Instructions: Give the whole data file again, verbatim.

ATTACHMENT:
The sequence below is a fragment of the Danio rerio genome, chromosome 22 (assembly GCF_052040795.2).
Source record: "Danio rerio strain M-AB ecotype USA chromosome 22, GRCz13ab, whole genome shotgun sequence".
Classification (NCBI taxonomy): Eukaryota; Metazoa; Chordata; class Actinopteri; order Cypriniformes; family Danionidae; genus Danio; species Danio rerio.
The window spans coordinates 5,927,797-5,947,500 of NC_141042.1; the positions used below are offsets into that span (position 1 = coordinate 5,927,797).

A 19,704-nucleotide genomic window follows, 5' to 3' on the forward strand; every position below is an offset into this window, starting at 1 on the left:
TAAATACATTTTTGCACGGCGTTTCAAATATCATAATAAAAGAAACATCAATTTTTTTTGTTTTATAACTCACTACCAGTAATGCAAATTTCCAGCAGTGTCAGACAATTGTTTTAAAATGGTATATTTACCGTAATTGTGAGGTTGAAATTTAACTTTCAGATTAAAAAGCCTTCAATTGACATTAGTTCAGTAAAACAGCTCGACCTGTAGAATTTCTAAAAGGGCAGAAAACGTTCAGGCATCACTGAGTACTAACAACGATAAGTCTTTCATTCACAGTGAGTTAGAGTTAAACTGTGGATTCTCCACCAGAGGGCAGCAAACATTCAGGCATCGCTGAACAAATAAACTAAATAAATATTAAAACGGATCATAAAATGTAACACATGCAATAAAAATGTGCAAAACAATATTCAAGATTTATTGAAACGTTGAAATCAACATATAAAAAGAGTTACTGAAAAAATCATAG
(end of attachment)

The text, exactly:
The sequence below is a fragment of the Danio rerio genome, chromosome 22 (assembly GCF_052040795.2).
Source record: "Danio rerio strain M-AB ecotype USA chromosome 22, GRCz13ab, whole genome shotgun sequence".
Classification (NCBI taxonomy): Eukaryota; Metazoa; Chordata; class Actinopteri; order Cypriniformes; family Danionidae; genus Danio; species Danio rerio.
The window spans coordinates 5,927,797-5,947,500 of NC_141042.1; the positions used below are offsets into that span (position 1 = coordinate 5,927,797).

A 19,704-nucleotide genomic window follows, 5' to 3' on the forward strand; every position below is an offset into this window, starting at 1 on the left:
TAAATACATTTTTGCACGGCGTTTCAAATATCATAATAAAAGAAACATCAATTTTTTTTGTTTTATAACTCACTACCAGTAATGCAAATTTCCAGCAGTGTCAGACAATTGTTTTAAAATGGTATATTTACCGTAATTGTGAGGTTGAAATTTAACTTTCAGATTAAAAAGCCTTCAATTGACATTAGTTCAGTAAAACAGCTCGACCTGTAGAATTTCTAAAAGGGCAGAAAACGTTCAGGCATCACTGAGTACTAACAACGATAAGTCTTTCATTCACAGTGAGTTAGAGTTAAACTGTGGATTCTCCACCAGAGGGCAGCAAACATTCAGGCATCGCTGAACAAATAAACTAAATAAATATTAAAACGGATCATAAAATGTAACACATGCAATAAAAATGTGCAAAACAATATTCAAGATTTATTGAAACGTTGAAATCAACATATAAAAAGAGTTACTGAAAAAATCATAG